Yesterday we wrote about the most eco-friendly ways dog owners can manage their furry companions’ waste. Now, we will tackle the same topic, but for cat litter.
Cat litter can be an incredible waste. It is often full of potentially harmful chemicals as well. Don’t fret, though. There are a few ways in which we can make litter boxes more environmentally friendly and better for feline and human health.
Don’t flush the kitty litter
Flushing litter down the toilet, even if the box says “flushable,” is a big no-no. It’s not good for the sewer lines, and wastewater treatment plants weren’t designed with cat waste in mind, leaving them unable to adequately treat it, which leads to the further contamination of our water supply.
This is especially important for coastal cat owners, as domestic cats may carry the protozoan parasite Toxoplasmosis gondii and may spread active spores via their feces. The wastewater treatment facilities aren’t equipped to eliminate these spores and end up sending these active spores into bodies of water. Sea otters are especially vulnerable to T. gondii, which can kill them. If they survive the parasite, studies have demonstrated that infected otters are almost three times more likely to develop cardiac diseases and are at a much higher risk of a shark attack.
So basically, never flush cat litter down the toilet.
Ditch the clay cat litter
Do you know how that clay got into the litter box? Most likely by strip mining, which is a practice that causes significant environmental damage through deforestation and excavation through explosives. Plus, clay cat litter is impossible to compost.
If you are currently using clay cat litter, consider switching to the numerous safe and effective alternatives available on the market.
Compostable cat litter
There are plenty of compostable cat litters out there, but you have to follow the guidelines closely and ensure that you are only composting the litter and not the waste.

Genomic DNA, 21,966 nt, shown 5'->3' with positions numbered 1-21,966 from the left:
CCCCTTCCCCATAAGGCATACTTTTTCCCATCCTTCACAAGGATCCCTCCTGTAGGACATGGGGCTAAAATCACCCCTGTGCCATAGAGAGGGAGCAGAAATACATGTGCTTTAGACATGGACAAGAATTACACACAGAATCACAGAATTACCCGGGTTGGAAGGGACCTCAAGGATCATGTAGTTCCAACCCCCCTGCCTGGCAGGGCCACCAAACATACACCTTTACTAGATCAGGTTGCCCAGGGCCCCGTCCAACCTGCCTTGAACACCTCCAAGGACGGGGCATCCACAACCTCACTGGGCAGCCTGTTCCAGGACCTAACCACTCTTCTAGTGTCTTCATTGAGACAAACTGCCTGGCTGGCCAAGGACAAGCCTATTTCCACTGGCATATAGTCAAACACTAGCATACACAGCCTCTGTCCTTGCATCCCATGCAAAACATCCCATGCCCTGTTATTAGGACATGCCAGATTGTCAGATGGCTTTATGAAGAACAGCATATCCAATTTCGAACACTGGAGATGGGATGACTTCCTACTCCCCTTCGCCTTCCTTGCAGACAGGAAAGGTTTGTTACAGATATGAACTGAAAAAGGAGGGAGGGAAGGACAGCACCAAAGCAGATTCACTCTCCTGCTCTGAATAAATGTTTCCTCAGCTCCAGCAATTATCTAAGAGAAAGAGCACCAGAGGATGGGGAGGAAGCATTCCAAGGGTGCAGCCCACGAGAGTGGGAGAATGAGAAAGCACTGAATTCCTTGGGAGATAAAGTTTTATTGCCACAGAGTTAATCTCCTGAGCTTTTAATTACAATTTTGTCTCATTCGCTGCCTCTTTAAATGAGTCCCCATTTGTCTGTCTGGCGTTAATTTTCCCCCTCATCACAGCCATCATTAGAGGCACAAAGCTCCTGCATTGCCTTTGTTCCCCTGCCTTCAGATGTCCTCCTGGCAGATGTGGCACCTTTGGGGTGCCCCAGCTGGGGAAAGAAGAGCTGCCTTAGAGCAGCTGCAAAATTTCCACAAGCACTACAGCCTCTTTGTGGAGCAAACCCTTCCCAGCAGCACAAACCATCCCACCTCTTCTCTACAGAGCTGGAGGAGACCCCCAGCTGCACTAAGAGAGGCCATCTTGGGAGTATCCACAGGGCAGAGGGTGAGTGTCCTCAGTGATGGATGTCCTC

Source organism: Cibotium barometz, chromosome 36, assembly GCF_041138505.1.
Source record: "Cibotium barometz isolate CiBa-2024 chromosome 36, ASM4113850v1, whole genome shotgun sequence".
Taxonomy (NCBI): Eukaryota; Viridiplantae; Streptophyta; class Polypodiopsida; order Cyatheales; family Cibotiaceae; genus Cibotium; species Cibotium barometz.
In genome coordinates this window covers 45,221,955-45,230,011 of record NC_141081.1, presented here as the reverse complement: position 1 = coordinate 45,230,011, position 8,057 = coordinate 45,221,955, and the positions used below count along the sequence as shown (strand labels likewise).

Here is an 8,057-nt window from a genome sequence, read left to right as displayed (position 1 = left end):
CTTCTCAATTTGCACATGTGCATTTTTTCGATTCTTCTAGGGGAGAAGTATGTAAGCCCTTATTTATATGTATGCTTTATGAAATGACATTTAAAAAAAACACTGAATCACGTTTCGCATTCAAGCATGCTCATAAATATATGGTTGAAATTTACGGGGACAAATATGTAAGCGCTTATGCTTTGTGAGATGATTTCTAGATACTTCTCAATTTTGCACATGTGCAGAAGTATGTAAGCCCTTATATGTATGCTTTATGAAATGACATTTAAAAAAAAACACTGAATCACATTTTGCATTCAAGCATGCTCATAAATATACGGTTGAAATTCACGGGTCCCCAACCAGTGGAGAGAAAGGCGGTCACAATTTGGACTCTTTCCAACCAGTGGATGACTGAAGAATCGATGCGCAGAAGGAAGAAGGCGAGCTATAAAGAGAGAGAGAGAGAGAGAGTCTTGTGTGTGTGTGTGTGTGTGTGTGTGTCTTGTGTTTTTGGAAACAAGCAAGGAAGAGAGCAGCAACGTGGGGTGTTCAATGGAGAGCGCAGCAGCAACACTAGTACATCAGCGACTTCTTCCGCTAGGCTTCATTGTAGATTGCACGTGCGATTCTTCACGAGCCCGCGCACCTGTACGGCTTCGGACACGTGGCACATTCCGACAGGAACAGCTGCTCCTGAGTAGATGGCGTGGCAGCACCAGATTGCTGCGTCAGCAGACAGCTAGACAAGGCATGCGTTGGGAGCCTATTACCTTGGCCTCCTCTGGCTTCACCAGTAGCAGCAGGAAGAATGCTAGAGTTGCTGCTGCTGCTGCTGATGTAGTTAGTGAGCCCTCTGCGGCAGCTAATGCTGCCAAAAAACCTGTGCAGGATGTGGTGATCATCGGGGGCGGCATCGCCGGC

You can compost the litter along with the waste if you’re using an enzyme that helps break the waste down or can guarantee that the compost bin heats to over 145 degrees Fahrenheit. If you can tick both those boxes, then you can use this compost for your vegetable garden.
Otherwise, make sure to keep your kitty litter compost pile far away from anything edible, and don’t use the resulting fertilizer for edible plants, but rather for decorative gardens that are far away from edible crops.
That said, if you live in a coastal area, you should skip in-ground composting altogether. If not then you risk contaminating the water and the marine life with the parasite mentioned earlier.
Is cat litter biodegradable?
There are biodegradable cat litters on the market, such as:
- Grass seed
- Pine cobble
Every cat is different, and cat owners will agree that cats can be quite particular, so if you’re determined to switch your cat’s litter, it’s important to test a few to find the right fit.
Eco-friendly cat litter disposal
Once you’ve selected your biodegradable cat litter, the next step is to figure out how to responsibly dispose of it.
If this option is available to you, then this is the best method. Just be sure that the compost heats to above 145 degrees Fahrenheit if you include your cat’s waste, and that you keep it away from edible plants.
Scoop and toss
Though not ideal, it’s likely the best option for many cat owners. Scoop the waste into a biodegradable bag and toss it into your trash. When it’s time to change the litter in the box, deposit the litter into the newspaper, wrap it up, and throw it into the trash as well.
Other ways you can make your cat litter more eco-friendly are:
- Do not use liners, as they’re an unnecessary waste
- Do not use disposable scoops which generates more waste. Instead, invest in a metal scoop and clean it periodically with castile soap or vinegar to avoid contamination
- Use your current box (even if it’s plastic) until it’s at the end of its life then…
- Replace the box with a bamboo version